Mar 27, 2002

Critical incident exposure and sleep quality in police officers

Psychosomatic Medicine
Thomas NeylanCharles R Marmar


Police officers face many stressors that may negatively impact sleep quality. This study compares subjective sleep quality in police officers with that in control subjects not involved in police or emergency services. We examined the effects of critical incident exposure (trauma exposure) and routine (nontraumatic) work environment stressors on sleep quality after controlling for the effects of work shift schedule. Subjective sleep disturbances were measured by the Pittsburgh Sleep Quality Index in police officers (variable-shift workers, N = 551; stable day-shift workers, N = 182) and peer-nominated comparison subjects (variable-shift workers, N = 98; stable day-shift workers, N = 232). The main predictor variables were 1) duty-related critical incident exposure to on-line policing and 2) work environment stress related to routine administrative and organizational aspects of police work. Police officers on both variable and stable day shifts reported significantly worse sleep quality and less average sleep time than the two corresponding control groups. Within police officers, cumulative critical incident exposure was associated with nightmares but only weakly associated with poor global sleep quality. In contrast, the stress ...Continue Reading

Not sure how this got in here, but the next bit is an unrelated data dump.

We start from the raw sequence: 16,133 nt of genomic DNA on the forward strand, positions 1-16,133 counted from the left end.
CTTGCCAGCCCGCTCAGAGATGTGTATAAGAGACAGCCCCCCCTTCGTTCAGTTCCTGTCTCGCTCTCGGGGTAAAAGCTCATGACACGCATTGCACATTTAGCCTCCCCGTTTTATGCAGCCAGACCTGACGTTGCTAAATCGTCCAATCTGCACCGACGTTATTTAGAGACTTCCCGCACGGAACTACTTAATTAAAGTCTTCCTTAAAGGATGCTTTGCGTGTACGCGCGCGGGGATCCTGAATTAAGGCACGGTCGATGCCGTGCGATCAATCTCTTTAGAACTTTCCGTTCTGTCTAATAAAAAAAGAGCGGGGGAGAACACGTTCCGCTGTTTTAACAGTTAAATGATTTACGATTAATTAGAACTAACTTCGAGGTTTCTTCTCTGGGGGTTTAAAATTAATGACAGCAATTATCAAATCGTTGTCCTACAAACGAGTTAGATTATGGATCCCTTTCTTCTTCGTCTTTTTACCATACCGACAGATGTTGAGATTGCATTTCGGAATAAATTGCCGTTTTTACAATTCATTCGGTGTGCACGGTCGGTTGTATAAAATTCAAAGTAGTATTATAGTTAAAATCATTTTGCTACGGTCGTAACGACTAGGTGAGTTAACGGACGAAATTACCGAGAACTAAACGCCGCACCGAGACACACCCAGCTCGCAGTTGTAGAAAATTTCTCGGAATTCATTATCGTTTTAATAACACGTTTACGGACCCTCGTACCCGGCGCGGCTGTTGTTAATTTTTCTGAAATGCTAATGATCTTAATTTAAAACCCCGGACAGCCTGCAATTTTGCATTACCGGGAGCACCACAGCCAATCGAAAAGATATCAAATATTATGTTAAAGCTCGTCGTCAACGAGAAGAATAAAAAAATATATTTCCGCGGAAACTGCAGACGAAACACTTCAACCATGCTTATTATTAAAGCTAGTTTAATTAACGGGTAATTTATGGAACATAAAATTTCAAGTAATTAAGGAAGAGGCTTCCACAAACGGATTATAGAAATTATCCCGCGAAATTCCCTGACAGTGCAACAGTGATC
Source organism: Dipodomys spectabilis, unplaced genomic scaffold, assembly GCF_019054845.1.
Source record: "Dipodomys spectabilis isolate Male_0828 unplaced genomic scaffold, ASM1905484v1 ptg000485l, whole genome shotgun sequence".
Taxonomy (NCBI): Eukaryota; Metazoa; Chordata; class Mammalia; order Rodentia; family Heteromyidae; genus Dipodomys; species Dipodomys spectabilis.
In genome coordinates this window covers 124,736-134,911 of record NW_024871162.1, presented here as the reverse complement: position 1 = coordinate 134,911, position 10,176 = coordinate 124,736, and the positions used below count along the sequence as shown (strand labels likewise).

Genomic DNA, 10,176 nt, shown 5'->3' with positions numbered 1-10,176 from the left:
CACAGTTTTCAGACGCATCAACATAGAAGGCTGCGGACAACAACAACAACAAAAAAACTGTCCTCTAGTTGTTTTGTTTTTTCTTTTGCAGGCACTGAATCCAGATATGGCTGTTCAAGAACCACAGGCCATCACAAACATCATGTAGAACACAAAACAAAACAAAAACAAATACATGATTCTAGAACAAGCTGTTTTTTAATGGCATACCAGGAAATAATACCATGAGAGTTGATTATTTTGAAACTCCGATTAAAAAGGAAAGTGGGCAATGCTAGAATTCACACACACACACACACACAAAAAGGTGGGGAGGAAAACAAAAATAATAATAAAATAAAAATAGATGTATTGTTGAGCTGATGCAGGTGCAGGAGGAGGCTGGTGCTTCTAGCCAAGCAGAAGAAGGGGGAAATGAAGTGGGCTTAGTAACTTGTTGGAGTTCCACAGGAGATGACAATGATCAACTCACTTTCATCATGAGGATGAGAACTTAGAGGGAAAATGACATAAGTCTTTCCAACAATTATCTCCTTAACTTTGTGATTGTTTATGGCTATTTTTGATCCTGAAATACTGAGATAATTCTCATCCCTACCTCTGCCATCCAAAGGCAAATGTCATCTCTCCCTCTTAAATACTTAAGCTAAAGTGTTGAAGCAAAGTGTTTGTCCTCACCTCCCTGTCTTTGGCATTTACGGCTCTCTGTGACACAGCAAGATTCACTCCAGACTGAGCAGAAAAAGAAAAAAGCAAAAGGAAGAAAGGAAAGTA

Mentioned in this Paper

Occupational Diseases
Delayed Onset Post-Traumatic Stress Disorder
Police Force
Subwakefullness Syndrome
Critical Illness
Emergencies [Disease/Finding]
Voice Disorders
Work Schedule Tolerance
Wounds and Injuries

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